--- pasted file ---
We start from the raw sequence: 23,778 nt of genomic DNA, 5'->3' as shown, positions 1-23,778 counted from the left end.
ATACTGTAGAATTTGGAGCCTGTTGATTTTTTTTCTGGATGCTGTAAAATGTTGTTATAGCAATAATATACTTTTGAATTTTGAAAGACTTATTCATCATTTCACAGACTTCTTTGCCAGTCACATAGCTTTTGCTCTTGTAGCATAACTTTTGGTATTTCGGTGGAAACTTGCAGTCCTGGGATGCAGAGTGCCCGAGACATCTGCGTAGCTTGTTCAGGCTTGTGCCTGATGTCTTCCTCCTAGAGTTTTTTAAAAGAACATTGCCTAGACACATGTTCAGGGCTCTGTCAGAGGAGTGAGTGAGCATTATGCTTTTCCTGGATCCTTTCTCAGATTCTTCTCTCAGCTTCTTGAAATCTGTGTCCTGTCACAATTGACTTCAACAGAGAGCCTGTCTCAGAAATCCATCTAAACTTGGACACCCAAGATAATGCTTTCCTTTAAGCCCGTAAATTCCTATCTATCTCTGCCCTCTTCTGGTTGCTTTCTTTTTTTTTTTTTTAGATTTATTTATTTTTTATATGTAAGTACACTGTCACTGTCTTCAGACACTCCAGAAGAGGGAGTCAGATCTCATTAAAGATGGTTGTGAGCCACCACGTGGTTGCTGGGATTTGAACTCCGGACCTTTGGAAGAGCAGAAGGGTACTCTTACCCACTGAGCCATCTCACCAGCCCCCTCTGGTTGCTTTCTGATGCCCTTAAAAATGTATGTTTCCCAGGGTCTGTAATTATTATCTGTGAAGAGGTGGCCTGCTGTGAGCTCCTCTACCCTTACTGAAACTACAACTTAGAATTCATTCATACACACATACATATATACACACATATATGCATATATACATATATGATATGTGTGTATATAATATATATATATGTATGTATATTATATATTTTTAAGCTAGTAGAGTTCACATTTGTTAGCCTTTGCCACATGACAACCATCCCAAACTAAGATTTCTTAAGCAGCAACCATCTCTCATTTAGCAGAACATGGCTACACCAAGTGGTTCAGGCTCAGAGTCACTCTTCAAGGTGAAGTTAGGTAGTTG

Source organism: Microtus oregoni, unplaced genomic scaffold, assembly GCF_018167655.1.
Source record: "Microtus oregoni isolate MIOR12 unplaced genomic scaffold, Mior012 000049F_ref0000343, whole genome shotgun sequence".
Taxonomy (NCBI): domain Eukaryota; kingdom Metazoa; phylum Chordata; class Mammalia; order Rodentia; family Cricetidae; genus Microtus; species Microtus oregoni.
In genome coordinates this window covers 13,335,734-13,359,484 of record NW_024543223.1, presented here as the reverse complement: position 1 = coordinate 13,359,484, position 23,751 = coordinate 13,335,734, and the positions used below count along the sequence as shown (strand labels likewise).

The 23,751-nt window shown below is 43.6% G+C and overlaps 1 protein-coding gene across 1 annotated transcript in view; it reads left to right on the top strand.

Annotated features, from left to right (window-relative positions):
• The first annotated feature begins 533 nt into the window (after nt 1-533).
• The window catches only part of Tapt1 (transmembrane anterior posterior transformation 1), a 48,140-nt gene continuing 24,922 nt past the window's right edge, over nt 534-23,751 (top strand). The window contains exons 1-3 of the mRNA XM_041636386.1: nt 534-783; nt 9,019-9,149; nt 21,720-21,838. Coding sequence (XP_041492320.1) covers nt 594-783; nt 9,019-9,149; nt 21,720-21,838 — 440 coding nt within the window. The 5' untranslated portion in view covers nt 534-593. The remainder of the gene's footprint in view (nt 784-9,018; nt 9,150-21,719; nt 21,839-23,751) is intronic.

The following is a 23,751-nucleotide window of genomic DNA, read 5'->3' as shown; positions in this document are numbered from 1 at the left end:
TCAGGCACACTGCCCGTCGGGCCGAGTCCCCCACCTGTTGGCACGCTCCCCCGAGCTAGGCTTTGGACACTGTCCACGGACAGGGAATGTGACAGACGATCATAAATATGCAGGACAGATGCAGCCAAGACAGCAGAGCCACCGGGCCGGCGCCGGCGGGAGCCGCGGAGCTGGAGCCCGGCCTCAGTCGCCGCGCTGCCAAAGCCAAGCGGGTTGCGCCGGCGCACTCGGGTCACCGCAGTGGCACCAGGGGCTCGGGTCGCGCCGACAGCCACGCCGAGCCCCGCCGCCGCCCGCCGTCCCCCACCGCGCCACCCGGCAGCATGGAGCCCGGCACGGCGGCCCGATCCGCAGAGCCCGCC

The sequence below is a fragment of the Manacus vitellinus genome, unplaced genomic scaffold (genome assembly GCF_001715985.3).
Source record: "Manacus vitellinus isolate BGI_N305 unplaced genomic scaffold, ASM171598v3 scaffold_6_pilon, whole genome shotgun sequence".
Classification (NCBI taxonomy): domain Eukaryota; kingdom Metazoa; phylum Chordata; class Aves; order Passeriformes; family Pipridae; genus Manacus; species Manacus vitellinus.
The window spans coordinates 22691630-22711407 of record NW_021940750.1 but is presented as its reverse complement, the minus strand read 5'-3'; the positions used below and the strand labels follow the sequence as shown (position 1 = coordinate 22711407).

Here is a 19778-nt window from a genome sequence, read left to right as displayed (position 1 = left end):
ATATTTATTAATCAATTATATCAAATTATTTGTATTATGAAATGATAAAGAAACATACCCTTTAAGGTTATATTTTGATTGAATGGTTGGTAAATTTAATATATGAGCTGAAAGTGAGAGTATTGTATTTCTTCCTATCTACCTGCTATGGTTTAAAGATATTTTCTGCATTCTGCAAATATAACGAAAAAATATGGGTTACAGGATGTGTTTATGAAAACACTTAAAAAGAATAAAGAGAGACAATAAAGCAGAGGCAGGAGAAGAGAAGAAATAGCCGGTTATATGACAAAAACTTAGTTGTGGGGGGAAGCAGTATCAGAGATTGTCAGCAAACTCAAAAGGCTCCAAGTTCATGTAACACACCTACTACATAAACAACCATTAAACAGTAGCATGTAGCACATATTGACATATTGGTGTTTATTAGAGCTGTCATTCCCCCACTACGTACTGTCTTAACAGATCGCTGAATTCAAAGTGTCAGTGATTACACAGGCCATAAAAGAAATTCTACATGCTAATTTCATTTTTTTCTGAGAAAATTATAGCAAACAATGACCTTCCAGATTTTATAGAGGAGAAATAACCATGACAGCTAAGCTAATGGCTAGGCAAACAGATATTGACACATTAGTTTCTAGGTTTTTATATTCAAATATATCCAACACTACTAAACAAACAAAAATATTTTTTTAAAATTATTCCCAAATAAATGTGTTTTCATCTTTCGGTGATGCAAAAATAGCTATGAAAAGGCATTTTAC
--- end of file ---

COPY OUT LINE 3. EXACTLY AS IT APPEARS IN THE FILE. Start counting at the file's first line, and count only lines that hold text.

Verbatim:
Source organism: Microtus oregoni, unplaced genomic scaffold, assembly GCF_018167655.1.